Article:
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Wisconsin Natural Resources magazine

Wisconsin Natural Resources magazine

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August 2002

Hazardous hitchhikers

Battling aquatic invasive species.

Natasha Kassulke


Exotic – also known as invasive – species are hampering boating, swimming and other water recreation in Wisconsin waterways.

Some exotics also reduce diversity or native species abundance and disrupt ecological stability of aquatic and land ecosystems. Eurasian water milfoil, for example, can clog boating lanes, reduce fish populations and crowd out native plants.

Add to that the serious economic toll on commercial and aquatic resources.

Our best line of defense is early detection and quick response, explains Ron Martin who coordinates aquatic exotics issues for the Wisconsin DNR.

People spread invasive species through ship ballast water, recreational boating (on trailers and boats or in live wells and bait buckets), sport fish stocking and accidental releases associated with industries.

Aquatic invasive offenders in Wisconsin include zebra mussel, Eurasian water milfoil, purple loosestrife, sea lamprey, ruffe, round goby, rusty crayfish, white perch, flowering rush, curly-leaf pondweed, spiny water flea, common carp, rainbow smelt, fishhook water flea and alewife.

In response to the invasive species onslaught, Wisconsin Gov. Scott McCallum formed a Governor's Task Force on Invasive Species in May 2001 and the DNR formed a team to inventory invasive species that are, or have the potential, to become harmful in Wisconsin.

More recently, McCallum allocated $300,000 in fiscal years 2002 and 2003 to combat aquatic invasives. As of the start of the 2002 fishing season, it also is illegal to launch a boat in navigable waters if it has aquatic plants attached, or if a law enforcement officer has reason to believe that a zebra mussel may be attached.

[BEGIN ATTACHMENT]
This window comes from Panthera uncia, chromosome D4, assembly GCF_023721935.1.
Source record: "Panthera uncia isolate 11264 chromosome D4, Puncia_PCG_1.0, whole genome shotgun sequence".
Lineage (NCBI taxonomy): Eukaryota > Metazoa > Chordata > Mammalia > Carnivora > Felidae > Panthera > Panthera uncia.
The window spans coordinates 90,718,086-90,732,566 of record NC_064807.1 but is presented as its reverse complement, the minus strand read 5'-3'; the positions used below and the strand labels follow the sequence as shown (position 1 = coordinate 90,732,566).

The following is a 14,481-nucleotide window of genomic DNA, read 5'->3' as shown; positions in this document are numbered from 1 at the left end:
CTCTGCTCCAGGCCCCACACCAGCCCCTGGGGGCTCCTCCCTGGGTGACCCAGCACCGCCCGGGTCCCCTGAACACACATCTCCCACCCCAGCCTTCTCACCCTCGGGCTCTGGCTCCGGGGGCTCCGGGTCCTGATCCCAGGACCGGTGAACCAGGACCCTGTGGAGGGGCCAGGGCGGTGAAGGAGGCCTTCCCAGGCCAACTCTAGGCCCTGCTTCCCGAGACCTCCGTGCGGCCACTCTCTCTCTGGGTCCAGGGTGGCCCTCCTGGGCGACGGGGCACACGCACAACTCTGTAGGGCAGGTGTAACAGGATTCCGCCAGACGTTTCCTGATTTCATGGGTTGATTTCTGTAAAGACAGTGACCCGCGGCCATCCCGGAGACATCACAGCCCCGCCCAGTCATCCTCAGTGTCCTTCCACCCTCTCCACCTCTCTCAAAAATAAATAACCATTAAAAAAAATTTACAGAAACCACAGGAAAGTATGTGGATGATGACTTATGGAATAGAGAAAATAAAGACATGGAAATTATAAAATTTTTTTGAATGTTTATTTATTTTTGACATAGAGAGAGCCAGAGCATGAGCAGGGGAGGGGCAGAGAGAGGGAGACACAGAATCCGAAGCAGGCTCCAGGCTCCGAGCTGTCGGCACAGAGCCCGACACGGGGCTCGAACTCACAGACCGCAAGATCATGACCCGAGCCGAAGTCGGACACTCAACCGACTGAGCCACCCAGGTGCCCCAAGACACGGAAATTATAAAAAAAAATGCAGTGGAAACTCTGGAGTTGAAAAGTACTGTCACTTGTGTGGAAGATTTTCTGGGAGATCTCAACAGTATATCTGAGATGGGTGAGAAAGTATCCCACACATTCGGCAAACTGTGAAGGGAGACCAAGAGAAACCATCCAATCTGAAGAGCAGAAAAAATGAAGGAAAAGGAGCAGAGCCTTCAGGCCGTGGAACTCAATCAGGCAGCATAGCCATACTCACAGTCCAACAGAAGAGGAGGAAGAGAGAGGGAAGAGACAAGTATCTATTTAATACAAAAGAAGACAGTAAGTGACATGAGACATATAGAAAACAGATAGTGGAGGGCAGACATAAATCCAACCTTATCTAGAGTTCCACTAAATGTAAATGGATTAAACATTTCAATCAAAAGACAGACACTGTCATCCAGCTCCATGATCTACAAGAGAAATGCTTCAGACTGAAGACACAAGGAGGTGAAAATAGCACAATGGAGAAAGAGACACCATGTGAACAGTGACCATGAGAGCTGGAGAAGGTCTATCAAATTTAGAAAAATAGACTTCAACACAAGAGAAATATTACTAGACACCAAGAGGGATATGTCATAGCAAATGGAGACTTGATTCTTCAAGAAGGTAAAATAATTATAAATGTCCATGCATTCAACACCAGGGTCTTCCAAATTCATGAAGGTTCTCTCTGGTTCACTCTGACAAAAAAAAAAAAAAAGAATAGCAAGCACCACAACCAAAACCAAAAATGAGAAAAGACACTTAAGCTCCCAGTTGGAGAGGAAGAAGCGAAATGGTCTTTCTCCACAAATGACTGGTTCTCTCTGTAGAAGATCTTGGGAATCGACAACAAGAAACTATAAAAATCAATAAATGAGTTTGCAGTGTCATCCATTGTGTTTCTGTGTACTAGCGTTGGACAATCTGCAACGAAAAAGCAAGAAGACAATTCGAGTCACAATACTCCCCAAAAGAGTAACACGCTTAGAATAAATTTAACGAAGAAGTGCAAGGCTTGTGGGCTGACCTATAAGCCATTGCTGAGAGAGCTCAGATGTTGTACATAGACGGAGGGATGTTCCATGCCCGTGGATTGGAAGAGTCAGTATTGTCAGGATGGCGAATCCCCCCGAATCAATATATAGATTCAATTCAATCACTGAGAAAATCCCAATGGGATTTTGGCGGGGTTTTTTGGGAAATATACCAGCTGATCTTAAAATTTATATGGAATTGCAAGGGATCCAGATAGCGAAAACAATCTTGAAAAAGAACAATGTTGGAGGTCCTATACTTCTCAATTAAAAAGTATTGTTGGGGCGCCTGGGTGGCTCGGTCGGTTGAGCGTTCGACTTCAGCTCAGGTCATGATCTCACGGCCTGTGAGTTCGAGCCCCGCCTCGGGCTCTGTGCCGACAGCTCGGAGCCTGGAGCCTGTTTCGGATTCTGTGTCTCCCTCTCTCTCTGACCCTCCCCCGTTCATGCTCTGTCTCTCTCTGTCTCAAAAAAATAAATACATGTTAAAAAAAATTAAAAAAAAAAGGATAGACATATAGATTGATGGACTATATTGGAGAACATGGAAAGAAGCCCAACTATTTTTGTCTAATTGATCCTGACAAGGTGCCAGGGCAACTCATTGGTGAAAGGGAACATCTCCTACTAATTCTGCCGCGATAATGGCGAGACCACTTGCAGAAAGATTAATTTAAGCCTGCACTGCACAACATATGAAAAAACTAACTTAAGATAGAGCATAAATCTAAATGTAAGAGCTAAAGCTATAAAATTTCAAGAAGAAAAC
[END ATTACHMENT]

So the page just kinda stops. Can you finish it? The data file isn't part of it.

Fines for violating these laws are $50 first offense and $100 second offense. The intent is to inform boaters of the regulations and instruct them on how to clean their equipment properly, not to issue tickets, Martin says.

Last spring, the DNR also launched efforts to inspect boats at landings and to educate boaters so that they don't unwittingly transport invasive species on their boat, boat trailer, or in live wells, bilge water or transom wells.

The DNR further spreads the word about invasives with species watch identification cards, brochures, displays at state parks, sport shows and lake conventions, and signs at boat landings. Recent public service announcements have targeted eastern Wisconsin from Racine to Green Bay, Madison and upstate areas.

Some signs at boat landings look much like traffic signs. The red "stop" sign may be posted at any water and reminds boaters to remove aquatic plants and other potential exotic species from their boat and trailer. The yellow "caution" sign is posted at infested waters. The green "help" sign contains general information on preventing the spread of aquatic exotics.

As a boater, you can take these steps every time you remove your boat from the water, regardless of whether you know the lake is infested or not:

  • Drain water from live wells, bilges and other containers before leaving the launch area.
  • Remove plant parts and animals from your boat, trailer and accessory equipment. Dispose of removed materials in the garbage either at the launch area (if cans are available) or at home.
  • Do not release live bait or aquarium pets into any waters.
  • Wash your boat and trailer thoroughly with tap water when you get home. Flush water through your motor's cooling system, live wells and other areas that hold water, or dry your boat and equipment for five days in a sunny location before transferring it to a new water body.

If you find something that looks suspicious and might be an exotic, keep a specimen and take it to your local DNR office for verification. Visit Aquatic Invasive Species or call (608) 266-9270.

"Clean boats mean clean waters" is the cornerstone of the DNR's program to prevent aquatic exotics from spreading.

Natasha Kassulke is Associate Editor of Wisconsin Natural Resources magazine.